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Consistent Hash Algorithm and Highly Available Cluster Agent

Assume that N is the number of background service nodes. When the current station carries the keyword key to initiate the request, we usually hash the key and then use the modulo operation (hash(key)%N) to distribute the request to different nodes.

In the scenario where the foreground request is insensitive to the background stateless service node, as long as the request key has a certain randomness, even if the node dynamically adds or deletes, the algorithm can achieve a good load balancing effect in the background.

But for distributed caches, or distributed databases and other scenarios, the above approach is not appropriate. The addition and deletion of background nodes will cause remapping of almost all keys. Thus, in the case of distributed caching, cache miss occurs; in the case of distributed databases, data is garbled, and its impact is catastrophic.

The goal of the consistent hash algorithm is when K request keys initiate a request. Adding or removing nodes in the background will only cause the K/N key to be remapped. That is, the consistency hash algorithm, when the background node is stable, the node mapped to each request of the same key is the same. When the background node increases or decreases, the algorithm tries to map the K keys to the same nodes as before.

1)Consistent hash algorithm principle

A consistent hash algorithm maps each Node node to the same circle. The key of each Node is hashed to get an array of integers. After sorting the array, the end-to-end is a circle. As shown in the figure below, the key of Node is distributed on different arcs of the circle. Similarly, if there is a request key, the hash falls into an arc of the circle (shown in the triangle below), and the node closest to it is clockwise to be its service node (Node 2 below). Thus each node covers an arc segment from the previous node to itself on the circle. If a node fails, the request that previously falls into its arc interval will move clockwise to the node adjacent to it (the following figure fails, such as Node2, the request that falls into the arc of Node3 to Node2 will fall into Node1). Nodes that do not fall within the failed arc interval are unaffected (previously falling into the Node2 to Node3 arc segment request, when Node2 fails, it is not affected). The scenario of adding a node is similar. The new node carries a new interval, so that the request falling into the failed node to the new node will be carried by the new node.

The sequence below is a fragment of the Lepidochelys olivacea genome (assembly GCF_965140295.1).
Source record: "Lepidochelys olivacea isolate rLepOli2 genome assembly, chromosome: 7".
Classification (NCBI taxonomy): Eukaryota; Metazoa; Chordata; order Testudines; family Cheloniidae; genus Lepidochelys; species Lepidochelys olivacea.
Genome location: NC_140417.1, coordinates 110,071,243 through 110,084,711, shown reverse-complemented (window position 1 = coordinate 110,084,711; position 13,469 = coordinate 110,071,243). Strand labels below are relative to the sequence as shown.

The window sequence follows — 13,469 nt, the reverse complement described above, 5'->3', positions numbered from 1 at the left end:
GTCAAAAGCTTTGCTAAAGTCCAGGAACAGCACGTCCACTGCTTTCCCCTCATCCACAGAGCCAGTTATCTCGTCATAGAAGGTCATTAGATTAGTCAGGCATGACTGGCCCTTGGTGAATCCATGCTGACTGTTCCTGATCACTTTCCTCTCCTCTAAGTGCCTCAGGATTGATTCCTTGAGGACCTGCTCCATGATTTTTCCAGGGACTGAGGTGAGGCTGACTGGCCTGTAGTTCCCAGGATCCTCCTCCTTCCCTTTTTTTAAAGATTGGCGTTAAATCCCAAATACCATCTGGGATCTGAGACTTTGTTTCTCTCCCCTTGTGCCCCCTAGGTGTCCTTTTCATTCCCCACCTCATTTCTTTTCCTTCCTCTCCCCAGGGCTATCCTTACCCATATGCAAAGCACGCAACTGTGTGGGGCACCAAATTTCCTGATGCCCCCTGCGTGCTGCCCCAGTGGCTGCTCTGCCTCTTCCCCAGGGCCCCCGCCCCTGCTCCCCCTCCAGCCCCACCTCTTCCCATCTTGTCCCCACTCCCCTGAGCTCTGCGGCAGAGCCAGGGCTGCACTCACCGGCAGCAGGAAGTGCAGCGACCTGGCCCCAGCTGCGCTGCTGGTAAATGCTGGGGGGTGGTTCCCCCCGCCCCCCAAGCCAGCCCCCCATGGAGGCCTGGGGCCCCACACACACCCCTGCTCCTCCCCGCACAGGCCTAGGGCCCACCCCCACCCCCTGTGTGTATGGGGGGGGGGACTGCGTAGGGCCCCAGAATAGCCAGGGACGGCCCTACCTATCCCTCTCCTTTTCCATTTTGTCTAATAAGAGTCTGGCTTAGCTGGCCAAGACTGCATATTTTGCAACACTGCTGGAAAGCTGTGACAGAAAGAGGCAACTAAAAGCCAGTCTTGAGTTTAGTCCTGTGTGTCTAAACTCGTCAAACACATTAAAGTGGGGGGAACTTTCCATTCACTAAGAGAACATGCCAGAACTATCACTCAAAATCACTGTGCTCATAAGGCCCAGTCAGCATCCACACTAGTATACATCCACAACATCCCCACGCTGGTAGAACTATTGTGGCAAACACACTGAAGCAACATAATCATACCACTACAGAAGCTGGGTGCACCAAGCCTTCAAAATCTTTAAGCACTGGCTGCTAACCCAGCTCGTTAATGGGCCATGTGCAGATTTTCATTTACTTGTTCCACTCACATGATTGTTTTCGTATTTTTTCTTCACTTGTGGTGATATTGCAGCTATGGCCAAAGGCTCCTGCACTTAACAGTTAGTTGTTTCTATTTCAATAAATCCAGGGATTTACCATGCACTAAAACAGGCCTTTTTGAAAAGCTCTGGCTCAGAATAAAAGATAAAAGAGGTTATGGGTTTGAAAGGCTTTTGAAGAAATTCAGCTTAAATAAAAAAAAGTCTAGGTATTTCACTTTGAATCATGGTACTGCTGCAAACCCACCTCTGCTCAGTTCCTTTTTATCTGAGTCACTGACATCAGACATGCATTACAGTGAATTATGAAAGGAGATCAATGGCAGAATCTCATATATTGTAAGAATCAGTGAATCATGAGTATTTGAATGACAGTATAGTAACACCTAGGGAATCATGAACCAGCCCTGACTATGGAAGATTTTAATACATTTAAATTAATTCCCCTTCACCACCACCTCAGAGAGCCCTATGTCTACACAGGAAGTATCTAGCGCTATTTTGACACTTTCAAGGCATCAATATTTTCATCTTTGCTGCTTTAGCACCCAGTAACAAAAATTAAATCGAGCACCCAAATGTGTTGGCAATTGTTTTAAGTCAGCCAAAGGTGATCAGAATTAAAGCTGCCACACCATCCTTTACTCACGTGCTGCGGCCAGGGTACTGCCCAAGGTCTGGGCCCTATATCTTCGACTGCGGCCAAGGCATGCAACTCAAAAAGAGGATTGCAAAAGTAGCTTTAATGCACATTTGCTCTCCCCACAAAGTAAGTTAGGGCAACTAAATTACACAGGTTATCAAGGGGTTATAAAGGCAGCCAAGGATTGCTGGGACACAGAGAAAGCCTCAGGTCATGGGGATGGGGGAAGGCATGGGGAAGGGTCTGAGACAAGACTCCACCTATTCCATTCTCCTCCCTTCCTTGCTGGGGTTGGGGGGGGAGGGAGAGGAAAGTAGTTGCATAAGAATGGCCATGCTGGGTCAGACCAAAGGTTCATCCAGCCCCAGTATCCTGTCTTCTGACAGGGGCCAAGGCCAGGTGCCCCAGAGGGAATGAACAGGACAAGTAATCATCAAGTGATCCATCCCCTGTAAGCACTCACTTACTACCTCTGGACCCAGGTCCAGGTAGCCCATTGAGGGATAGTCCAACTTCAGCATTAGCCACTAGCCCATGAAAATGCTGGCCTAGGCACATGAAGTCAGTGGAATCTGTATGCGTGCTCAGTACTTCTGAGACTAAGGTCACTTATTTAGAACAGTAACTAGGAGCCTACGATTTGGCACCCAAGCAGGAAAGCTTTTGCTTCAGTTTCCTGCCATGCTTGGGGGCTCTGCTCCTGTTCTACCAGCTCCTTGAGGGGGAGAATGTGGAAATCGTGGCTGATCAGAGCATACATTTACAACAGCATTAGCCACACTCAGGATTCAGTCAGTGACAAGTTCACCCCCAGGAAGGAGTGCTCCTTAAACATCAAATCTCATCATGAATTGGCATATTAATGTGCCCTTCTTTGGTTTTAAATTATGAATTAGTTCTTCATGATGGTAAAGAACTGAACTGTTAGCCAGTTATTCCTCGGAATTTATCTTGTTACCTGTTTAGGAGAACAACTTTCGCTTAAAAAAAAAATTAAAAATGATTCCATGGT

Consistent Hash Algorithm and Highly Available Cluster Agent
In the case where the node is fixed, in order to increase the uniformity and dispersion of the distribution of the nodes on the circle, the replicas of the nodes can be set. The figure below sets the replicas to 2, and the range of arcs carried by each node is finer and more distributed overall. Therefore, proper adjustment of the parameters of the replica can improve the balance of the algorithm.
Consistent Hash Algorithm and Highly Available Cluster Agent

2)Golang Consistent Hash Algorithm Implementation Code

The hash function of this article is to do md5Sum on the key first, then use crc32 to do checkSum to get a positive number.

package consistent_hashing
import (
    "crypto/md5"
    "hash/crc32"
    "strconv"
    "sort"
    "sync"
)
type Node struct {
    Id      string
    Address string
}
type ConsistentHashing struct {
    mutex    sync.RWMutex
    nodes    map[int]Node
    replicas int
}
func NewConsistentHashing(nodes []Node, replicas int) *ConsistentHashing {